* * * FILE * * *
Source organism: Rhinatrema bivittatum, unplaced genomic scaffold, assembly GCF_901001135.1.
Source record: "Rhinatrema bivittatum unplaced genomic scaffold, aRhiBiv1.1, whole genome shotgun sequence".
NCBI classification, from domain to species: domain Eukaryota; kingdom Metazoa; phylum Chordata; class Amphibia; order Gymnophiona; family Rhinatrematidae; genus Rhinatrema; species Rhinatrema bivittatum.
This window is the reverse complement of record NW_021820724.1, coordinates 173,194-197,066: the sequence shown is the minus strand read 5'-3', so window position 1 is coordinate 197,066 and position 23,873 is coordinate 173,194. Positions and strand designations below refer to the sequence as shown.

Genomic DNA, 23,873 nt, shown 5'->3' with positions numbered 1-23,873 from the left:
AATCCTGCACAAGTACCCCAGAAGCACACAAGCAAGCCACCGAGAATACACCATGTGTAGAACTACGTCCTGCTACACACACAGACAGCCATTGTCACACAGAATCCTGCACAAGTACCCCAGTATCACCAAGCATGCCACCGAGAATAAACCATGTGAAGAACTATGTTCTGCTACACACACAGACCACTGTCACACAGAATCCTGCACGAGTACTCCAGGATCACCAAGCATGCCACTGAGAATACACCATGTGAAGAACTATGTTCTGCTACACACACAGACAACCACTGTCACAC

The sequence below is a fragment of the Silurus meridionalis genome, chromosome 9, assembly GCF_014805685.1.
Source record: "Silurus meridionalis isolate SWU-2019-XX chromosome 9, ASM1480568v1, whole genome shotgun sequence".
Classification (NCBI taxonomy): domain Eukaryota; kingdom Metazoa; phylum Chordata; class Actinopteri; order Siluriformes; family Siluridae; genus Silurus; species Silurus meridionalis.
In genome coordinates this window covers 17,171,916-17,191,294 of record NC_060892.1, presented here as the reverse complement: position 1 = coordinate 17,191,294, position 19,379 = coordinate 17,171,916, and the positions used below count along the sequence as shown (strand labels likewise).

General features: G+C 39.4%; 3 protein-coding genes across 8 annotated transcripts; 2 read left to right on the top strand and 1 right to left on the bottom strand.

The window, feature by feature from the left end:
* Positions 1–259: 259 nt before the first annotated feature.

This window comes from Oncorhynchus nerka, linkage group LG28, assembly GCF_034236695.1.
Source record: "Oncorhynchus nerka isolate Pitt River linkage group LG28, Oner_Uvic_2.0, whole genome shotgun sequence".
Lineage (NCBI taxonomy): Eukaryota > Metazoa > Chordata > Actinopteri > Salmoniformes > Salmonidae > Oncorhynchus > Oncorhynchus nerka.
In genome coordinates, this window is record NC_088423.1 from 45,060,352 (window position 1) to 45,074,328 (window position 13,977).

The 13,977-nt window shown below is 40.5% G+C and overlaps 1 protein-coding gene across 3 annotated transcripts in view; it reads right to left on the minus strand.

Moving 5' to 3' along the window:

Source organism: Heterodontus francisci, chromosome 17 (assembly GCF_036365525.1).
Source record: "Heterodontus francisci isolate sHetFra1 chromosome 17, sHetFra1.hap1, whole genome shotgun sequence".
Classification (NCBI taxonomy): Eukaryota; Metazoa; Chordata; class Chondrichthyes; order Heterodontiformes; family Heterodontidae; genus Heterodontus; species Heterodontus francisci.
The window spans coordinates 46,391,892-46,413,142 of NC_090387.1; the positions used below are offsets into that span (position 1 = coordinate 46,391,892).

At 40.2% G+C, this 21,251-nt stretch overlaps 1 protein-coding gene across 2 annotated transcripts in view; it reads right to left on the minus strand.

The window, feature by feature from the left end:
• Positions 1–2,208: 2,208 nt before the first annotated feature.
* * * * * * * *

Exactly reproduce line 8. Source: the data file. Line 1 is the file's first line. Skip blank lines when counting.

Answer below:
Source record: "Silurus meridionalis isolate SWU-2019-XX chromosome 9, ASM1480568v1, whole genome shotgun sequence".